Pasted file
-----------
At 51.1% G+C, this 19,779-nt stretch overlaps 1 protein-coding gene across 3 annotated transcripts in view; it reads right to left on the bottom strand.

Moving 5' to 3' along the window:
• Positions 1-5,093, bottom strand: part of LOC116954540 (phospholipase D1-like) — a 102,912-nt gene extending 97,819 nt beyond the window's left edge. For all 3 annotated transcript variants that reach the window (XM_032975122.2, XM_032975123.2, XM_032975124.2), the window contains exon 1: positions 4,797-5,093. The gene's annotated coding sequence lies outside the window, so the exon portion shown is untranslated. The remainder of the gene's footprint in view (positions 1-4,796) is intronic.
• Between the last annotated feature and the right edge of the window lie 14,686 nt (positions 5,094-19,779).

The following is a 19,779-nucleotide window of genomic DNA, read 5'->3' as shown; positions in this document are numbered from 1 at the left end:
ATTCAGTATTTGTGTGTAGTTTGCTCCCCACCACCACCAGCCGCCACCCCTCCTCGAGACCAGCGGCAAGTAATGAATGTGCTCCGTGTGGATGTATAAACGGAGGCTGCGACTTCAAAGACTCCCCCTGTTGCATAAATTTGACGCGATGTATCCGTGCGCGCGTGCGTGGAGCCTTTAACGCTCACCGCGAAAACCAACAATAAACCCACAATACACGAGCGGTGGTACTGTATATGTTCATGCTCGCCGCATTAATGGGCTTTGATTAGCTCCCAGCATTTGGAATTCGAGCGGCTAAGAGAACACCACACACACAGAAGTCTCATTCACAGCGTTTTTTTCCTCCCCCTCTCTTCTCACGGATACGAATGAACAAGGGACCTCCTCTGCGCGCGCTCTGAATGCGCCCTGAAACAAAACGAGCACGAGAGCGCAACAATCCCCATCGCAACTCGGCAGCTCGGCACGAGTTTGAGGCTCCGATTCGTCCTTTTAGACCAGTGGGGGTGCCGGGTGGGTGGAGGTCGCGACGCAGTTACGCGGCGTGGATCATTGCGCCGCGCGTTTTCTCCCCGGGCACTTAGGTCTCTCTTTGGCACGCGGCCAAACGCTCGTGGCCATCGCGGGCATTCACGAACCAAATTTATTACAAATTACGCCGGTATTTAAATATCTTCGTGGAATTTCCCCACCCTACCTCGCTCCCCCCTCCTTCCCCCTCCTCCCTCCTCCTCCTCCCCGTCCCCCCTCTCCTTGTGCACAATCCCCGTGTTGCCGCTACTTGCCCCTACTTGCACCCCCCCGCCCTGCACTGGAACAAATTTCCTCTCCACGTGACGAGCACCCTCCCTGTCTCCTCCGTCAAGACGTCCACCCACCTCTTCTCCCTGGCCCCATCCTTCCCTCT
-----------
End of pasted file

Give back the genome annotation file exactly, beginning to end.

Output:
At 51.1% G+C, this 19,779-nt stretch overlaps 1 protein-coding gene across 3 annotated transcripts in view; it reads right to left on the bottom strand.

Moving 5' to 3' along the window:
• Positions 1-5,093, bottom strand: part of LOC116954540 (phospholipase D1-like) — a 102,912-nt gene extending 97,819 nt beyond the window's left edge. For all 3 annotated transcript variants that reach the window (XM_032975122.2, XM_032975123.2, XM_032975124.2), the window contains exon 1: positions 4,797-5,093. The gene's annotated coding sequence lies outside the window, so the exon portion shown is untranslated. The remainder of the gene's footprint in view (positions 1-4,796) is intronic.
• Between the last annotated feature and the right edge of the window lie 14,686 nt (positions 5,094-19,779).

The following is a 19,779-nucleotide window of genomic DNA, read 5'->3' as shown; positions in this document are numbered from 1 at the left end:
ATTCAGTATTTGTGTGTAGTTTGCTCCCCACCACCACCAGCCGCCACCCCTCCTCGAGACCAGCGGCAAGTAATGAATGTGCTCCGTGTGGATGTATAAACGGAGGCTGCGACTTCAAAGACTCCCCCTGTTGCATAAATTTGACGCGATGTATCCGTGCGCGCGTGCGTGGAGCCTTTAACGCTCACCGCGAAAACCAACAATAAACCCACAATACACGAGCGGTGGTACTGTATATGTTCATGCTCGCCGCATTAATGGGCTTTGATTAGCTCCCAGCATTTGGAATTCGAGCGGCTAAGAGAACACCACACACACAGAAGTCTCATTCACAGCGTTTTTTTCCTCCCCCTCTCTTCTCACGGATACGAATGAACAAGGGACCTCCTCTGCGCGCGCTCTGAATGCGCCCTGAAACAAAACGAGCACGAGAGCGCAACAATCCCCATCGCAACTCGGCAGCTCGGCACGAGTTTGAGGCTCCGATTCGTCCTTTTAGACCAGTGGGGGTGCCGGGTGGGTGGAGGTCGCGACGCAGTTACGCGGCGTGGATCATTGCGCCGCGCGTTTTCTCCCCGGGCACTTAGGTCTCTCTTTGGCACGCGGCCAAACGCTCGTGGCCATCGCGGGCATTCACGAACCAAATTTATTACAAATTACGCCGGTATTTAAATATCTTCGTGGAATTTCCCCACCCTACCTCGCTCCCCCCTCCTTCCCCCTCCTCCCTCCTCCTCCTCCCCGTCCCCCCTCTCCTTGTGCACAATCCCCGTGTTGCCGCTACTTGCCCCTACTTGCACCCCCCCGCCCTGCACTGGAACAAATTTCCTCTCCACGTGACGAGCACCCTCCCTGTCTCCTCCGTCAAGACGTCCACCCACCTCTTCTCCCTGGCCCCATCCTTCCCTCT